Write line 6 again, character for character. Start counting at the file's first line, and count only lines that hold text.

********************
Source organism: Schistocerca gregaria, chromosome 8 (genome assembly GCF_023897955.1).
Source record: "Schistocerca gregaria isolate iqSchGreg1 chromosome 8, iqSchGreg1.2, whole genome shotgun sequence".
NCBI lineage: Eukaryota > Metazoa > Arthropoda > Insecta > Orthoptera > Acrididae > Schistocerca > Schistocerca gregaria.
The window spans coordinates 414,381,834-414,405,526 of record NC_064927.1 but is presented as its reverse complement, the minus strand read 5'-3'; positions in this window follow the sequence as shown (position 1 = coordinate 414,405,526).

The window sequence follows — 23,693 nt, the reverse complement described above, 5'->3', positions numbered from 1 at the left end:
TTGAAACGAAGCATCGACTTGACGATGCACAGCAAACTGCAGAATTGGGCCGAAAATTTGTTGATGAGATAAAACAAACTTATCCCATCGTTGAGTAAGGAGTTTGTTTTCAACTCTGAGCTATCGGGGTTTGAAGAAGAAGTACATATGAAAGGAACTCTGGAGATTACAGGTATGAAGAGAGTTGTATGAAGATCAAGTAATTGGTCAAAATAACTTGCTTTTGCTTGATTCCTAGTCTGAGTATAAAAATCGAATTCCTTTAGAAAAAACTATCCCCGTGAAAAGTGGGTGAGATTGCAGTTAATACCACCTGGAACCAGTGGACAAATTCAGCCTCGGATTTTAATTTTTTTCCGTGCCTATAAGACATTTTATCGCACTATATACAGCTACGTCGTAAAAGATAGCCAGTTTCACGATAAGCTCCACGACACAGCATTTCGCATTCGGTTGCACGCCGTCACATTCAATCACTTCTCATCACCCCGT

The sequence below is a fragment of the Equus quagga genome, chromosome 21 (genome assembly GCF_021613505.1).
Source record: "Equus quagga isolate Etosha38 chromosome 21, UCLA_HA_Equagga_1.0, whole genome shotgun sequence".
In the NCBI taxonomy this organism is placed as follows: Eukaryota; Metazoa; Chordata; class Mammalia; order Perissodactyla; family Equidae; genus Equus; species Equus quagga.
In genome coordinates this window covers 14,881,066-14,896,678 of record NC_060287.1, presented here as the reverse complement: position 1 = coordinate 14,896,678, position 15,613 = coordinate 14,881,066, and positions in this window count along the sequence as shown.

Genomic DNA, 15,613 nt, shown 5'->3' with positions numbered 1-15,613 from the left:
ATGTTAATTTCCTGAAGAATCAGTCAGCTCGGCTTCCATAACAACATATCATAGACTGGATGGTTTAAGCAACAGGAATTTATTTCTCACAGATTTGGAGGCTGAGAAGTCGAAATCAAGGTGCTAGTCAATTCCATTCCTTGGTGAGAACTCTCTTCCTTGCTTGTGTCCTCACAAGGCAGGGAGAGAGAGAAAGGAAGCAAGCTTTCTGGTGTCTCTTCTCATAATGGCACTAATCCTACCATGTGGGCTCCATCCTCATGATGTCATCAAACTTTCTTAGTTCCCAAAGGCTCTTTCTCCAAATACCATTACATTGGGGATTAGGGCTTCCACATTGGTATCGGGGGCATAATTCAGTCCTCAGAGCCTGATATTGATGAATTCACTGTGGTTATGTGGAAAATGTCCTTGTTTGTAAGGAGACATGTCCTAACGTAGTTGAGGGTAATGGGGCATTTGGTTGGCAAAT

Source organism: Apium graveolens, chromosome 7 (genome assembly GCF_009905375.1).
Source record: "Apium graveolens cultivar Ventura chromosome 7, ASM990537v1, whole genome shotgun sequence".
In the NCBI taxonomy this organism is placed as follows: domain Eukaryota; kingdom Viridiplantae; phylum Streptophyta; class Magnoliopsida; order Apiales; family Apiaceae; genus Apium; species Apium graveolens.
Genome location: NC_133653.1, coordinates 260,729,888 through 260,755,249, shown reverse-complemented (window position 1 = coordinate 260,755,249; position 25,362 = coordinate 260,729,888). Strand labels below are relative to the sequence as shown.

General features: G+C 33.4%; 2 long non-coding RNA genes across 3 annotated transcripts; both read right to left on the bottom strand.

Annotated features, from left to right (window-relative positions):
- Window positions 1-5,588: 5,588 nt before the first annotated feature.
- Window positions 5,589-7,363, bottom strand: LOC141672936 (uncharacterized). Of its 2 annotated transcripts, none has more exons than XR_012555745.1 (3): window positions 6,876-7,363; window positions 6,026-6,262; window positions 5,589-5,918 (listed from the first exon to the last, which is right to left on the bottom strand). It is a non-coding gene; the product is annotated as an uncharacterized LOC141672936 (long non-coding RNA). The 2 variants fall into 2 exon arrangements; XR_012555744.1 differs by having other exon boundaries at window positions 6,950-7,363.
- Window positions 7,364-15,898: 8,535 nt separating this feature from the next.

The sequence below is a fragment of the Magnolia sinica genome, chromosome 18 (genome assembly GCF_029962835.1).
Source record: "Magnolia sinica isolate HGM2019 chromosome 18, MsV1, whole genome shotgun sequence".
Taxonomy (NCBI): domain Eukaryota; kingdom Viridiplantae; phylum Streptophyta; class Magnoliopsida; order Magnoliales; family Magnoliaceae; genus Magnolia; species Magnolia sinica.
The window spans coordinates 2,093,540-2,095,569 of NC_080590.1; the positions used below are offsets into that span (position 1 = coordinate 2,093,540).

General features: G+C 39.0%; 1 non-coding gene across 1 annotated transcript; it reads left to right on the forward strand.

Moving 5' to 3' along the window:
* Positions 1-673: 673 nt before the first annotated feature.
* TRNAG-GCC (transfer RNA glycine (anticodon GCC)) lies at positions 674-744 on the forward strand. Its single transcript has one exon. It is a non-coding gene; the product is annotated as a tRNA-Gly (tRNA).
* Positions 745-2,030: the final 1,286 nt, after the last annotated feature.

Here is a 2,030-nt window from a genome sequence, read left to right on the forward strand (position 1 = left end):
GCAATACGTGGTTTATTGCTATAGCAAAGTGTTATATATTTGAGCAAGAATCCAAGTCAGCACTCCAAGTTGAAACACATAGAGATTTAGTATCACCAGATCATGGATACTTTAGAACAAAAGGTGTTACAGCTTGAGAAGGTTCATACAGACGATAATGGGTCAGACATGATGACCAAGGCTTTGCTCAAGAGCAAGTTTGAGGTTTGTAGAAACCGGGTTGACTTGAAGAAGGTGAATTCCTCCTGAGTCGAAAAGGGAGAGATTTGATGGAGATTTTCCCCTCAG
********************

TTGAAACGAAGCATCGACTTGACGATGCACAGCAAACTGCAGAATTGGGCCGAAAATTTGTTGATGAGATAAAACAAACTTATCCCATCGTTGAGTAAGGAGTTTGTTTTCAACTCTGAGCTATCGGGGTTTGAAGAAGAAGTACATATGAAAGGAACTCTGGAGATTACAGGTATGAAGAGAGTTGTATGAAGATCAAGTAATTGGTCAAAATAACTTGCTTTTGCTTGATTCCTAGTCTGAGTATAAAAATCGAATTCCTTTAGAAAAAACTATCCCCGTGAAAAGTGGGTGAGATTGCAGTTAATACCACCTGGAACCAGTGGACAAATTCAGCCTCGGATTTTAATTTTTTTCCGTGCCTATAAGACATTTTATCGCACTATATACAGCTACGTCGTAAAAGATAGCCAGTTTCACGATAAGCTCCACGACACAGCATTTCGCATTCGGTTGCACGCCGTCACATTCAATCACTTCTCATCACCCCGT